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Anthony Di Fiore, Chair SAC 4.102, Mailcode C3200 78712 • 512-471-4206

Renato Rosaldo: Diego Luna's Insider Tips

Mon, February 18, 2013 • 7:00 PM - 8:30 PM • Resistencia Bookstore, 1801 S. 1st Street #A

“Diego Luna’s Insider Tips”

a poetry reading by Renato Rosaldo, Anthropology, New York University

Resistencia Books
1801-A S. First Street
7-8:30 p.m.

An internationally known cultural anthropologist, Renato Rosaldo started writing poetry in English and Spanish while recovering from a stroke in 1996.  His first book of poetry, Prayer to Spider Woman/Rezo a la mujer araña (ICOCULT, Saltillo, MX), received an American Book Award (2004).  His most recent collection, Diego Luna’s Insider Tips, won the Many Mountains Moving poetry book prize for 2009.  Individual poems won the El Andar contest (2000) and the Many Mountains Moving contest (2005).  He is currently a Professor of Cultural Anthropology at New York University and Lucie Stern Professor in the Social Sciences Emeritus at Stanford University.  He is a member of the American Academy of Arts and Sciences. The author of Culture and Truth and Ilongot Headhunting, 1883-1974, Rosaldo found “bridges” between anthropology and poetry and coined a term—“antropoeta”—to describe the way he can move back and forth between the two modes of writing.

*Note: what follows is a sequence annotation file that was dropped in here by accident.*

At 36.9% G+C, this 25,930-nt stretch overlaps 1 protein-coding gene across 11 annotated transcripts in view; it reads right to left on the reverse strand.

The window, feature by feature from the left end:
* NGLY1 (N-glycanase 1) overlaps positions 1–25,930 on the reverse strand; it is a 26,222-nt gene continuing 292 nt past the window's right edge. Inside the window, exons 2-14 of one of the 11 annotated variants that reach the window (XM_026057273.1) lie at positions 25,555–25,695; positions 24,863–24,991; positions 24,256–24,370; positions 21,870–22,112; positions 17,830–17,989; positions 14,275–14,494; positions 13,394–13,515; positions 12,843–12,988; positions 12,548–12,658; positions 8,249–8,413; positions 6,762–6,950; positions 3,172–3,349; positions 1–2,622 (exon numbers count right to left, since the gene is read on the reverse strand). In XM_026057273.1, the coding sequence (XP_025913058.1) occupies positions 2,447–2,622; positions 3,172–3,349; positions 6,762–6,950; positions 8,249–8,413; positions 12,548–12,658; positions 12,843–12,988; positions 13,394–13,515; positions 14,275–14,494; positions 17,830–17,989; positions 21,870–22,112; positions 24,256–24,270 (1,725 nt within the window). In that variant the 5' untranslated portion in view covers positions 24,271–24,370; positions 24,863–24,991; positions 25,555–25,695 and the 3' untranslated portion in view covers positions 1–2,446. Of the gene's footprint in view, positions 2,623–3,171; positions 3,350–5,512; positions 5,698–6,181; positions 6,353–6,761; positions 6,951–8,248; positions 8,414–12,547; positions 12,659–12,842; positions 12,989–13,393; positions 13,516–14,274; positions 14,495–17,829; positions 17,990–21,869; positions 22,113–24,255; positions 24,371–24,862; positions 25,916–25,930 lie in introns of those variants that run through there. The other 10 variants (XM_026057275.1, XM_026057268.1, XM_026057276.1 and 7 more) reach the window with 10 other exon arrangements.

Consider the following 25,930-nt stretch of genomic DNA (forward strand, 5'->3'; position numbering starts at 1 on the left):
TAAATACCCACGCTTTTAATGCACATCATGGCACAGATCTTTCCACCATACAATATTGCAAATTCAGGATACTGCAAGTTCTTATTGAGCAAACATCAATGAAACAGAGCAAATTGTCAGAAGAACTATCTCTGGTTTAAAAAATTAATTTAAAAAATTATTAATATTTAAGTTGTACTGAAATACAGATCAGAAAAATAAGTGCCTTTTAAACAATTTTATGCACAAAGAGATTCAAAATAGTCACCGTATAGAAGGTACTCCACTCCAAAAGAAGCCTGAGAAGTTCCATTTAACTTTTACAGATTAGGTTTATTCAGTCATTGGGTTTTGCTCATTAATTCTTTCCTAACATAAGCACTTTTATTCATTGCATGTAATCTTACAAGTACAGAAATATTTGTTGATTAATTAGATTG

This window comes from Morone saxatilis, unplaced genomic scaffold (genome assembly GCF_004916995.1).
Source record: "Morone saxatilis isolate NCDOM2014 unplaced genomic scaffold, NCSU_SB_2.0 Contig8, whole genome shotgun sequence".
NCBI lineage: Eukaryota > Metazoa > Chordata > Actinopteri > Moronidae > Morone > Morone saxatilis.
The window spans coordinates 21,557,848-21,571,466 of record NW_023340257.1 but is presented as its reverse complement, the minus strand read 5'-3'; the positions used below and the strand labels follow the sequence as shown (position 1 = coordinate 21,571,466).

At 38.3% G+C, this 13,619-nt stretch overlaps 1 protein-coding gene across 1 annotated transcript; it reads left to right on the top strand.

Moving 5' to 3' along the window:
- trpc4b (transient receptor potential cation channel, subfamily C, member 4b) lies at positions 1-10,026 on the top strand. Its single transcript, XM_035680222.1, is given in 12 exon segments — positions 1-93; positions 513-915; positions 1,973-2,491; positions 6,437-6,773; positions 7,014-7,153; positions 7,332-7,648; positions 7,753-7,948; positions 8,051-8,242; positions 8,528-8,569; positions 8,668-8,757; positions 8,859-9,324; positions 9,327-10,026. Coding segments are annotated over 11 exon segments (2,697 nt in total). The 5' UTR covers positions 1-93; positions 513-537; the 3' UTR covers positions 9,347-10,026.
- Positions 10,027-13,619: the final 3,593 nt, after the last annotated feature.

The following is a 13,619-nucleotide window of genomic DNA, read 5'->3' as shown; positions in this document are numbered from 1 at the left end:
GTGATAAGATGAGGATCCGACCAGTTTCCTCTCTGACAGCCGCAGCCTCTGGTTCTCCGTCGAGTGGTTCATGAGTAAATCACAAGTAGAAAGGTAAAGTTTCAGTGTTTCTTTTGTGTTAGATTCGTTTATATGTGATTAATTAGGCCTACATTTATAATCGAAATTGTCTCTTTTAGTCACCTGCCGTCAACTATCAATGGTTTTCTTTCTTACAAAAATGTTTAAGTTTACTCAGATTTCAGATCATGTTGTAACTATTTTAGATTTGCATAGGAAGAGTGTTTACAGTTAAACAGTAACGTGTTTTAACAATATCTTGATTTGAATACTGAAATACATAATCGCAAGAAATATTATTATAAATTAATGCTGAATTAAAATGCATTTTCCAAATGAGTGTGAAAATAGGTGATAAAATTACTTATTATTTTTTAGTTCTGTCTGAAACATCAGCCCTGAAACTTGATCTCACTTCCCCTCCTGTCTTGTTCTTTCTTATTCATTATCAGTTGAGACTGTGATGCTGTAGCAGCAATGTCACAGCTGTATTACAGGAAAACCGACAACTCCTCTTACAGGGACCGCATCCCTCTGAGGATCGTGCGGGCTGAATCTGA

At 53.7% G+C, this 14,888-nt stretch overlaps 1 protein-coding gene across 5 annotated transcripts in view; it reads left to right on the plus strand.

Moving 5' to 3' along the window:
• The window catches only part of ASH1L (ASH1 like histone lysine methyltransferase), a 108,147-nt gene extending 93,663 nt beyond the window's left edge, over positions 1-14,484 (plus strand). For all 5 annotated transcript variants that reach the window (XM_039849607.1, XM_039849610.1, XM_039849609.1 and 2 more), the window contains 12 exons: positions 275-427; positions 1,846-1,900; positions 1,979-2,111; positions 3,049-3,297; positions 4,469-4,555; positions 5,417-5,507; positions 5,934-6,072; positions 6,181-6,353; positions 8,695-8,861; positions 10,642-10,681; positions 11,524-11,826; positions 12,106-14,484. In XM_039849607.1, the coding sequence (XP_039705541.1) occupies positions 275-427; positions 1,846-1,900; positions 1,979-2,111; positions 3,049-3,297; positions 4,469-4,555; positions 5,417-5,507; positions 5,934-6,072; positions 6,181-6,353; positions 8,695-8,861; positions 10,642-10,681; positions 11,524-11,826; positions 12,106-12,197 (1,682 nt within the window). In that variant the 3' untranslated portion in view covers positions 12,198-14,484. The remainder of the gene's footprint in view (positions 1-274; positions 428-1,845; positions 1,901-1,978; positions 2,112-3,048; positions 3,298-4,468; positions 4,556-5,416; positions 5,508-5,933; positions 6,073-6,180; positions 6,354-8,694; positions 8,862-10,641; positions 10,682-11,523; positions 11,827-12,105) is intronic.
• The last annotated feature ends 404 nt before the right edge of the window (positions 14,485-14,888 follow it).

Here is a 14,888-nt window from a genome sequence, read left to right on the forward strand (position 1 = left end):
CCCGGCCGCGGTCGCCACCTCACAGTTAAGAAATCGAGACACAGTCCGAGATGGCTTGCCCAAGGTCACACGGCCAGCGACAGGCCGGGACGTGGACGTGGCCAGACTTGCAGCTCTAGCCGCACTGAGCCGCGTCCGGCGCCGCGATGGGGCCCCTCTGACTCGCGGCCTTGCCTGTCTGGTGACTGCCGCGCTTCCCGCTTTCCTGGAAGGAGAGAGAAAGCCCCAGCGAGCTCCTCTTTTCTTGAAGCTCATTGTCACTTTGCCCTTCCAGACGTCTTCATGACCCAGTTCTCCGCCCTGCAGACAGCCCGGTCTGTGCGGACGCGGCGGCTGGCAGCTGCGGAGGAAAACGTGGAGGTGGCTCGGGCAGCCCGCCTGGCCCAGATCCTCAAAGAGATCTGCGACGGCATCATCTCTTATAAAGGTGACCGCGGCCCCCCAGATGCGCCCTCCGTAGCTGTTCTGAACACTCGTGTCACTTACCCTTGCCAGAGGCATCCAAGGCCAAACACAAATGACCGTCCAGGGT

"Renato Rosaldo's poetics were formed by Neruda and Herrera, by Lorca in Nueva York, and by his own upbringing in Tucson.  There is the echoing sorrow of American racism, of illness and loss made at once rich yet stark in the diction of verse.  But omnipresent is also a synergizing objectivity, a capacity to step outside of the personal brought by the poet's experience as a renowned anthropologist.  This is the balanced, humane work of a mature artist, able to summon another dimension, one constructed from the raw materials of the self yet detached from it, able to make this journey from I to we." —David Moolten


For further information please contact Adriana Dingman at adriana.d@austin.utexas.edu

Sponsored by: The Department of Anthropology and The Center for Mexican American Studies, The University of Texas at Austin


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